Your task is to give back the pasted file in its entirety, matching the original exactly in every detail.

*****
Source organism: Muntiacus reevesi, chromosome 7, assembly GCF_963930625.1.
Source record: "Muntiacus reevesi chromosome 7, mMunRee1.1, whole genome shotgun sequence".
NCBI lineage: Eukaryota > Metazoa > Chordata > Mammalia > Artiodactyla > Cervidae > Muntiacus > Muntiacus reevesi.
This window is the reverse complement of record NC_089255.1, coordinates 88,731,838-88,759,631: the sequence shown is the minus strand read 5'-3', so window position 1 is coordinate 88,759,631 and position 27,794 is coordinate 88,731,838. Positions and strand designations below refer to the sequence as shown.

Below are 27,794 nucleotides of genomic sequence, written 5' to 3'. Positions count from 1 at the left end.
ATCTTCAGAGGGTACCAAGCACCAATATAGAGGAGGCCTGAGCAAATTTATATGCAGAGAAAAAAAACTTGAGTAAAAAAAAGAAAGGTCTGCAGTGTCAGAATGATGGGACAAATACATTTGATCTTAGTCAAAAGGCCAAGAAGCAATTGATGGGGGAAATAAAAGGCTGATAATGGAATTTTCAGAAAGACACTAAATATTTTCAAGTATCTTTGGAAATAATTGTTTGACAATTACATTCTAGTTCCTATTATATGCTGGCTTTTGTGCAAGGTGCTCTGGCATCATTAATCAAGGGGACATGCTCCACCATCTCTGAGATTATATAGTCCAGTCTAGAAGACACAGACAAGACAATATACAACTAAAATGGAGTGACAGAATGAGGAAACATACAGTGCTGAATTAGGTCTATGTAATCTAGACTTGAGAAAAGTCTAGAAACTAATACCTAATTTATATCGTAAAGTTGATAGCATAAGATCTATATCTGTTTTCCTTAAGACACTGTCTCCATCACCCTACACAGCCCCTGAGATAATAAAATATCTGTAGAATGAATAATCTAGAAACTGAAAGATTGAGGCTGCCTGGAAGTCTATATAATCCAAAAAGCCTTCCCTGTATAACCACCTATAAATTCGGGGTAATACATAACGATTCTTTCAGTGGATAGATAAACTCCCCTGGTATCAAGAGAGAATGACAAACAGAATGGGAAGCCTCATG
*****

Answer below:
Source organism: Muntiacus reevesi, chromosome 7, assembly GCF_963930625.1.
Source record: "Muntiacus reevesi chromosome 7, mMunRee1.1, whole genome shotgun sequence".
NCBI lineage: Eukaryota > Metazoa > Chordata > Mammalia > Artiodactyla > Cervidae > Muntiacus > Muntiacus reevesi.
This window is the reverse complement of record NC_089255.1, coordinates 88,731,838-88,759,631: the sequence shown is the minus strand read 5'-3', so window position 1 is coordinate 88,759,631 and position 27,794 is coordinate 88,731,838. Positions and strand designations below refer to the sequence as shown.

Below are 27,794 nucleotides of genomic sequence, written 5' to 3'. Positions count from 1 at the left end.
ATCTTCAGAGGGTACCAAGCACCAATATAGAGGAGGCCTGAGCAAATTTATATGCAGAGAAAAAAAACTTGAGTAAAAAAAAGAAAGGTCTGCAGTGTCAGAATGATGGGACAAATACATTTGATCTTAGTCAAAAGGCCAAGAAGCAATTGATGGGGGAAATAAAAGGCTGATAATGGAATTTTCAGAAAGACACTAAATATTTTCAAGTATCTTTGGAAATAATTGTTTGACAATTACATTCTAGTTCCTATTATATGCTGGCTTTTGTGCAAGGTGCTCTGGCATCATTAATCAAGGGGACATGCTCCACCATCTCTGAGATTATATAGTCCAGTCTAGAAGACACAGACAAGACAATATACAACTAAAATGGAGTGACAGAATGAGGAAACATACAGTGCTGAATTAGGTCTATGTAATCTAGACTTGAGAAAAGTCTAGAAACTAATACCTAATTTATATCGTAAAGTTGATAGCATAAGATCTATATCTGTTTTCCTTAAGACACTGTCTCCATCACCCTACACAGCCCCTGAGATAATAAAATATCTGTAGAATGAATAATCTAGAAACTGAAAGATTGAGGCTGCCTGGAAGTCTATATAATCCAAAAAGCCTTCCCTGTATAACCACCTATAAATTCGGGGTAATACATAACGATTCTTTCAGTGGATAGATAAACTCCCCTGGTATCAAGAGAGAATGACAAACAGAATGGGAAGCCTCATG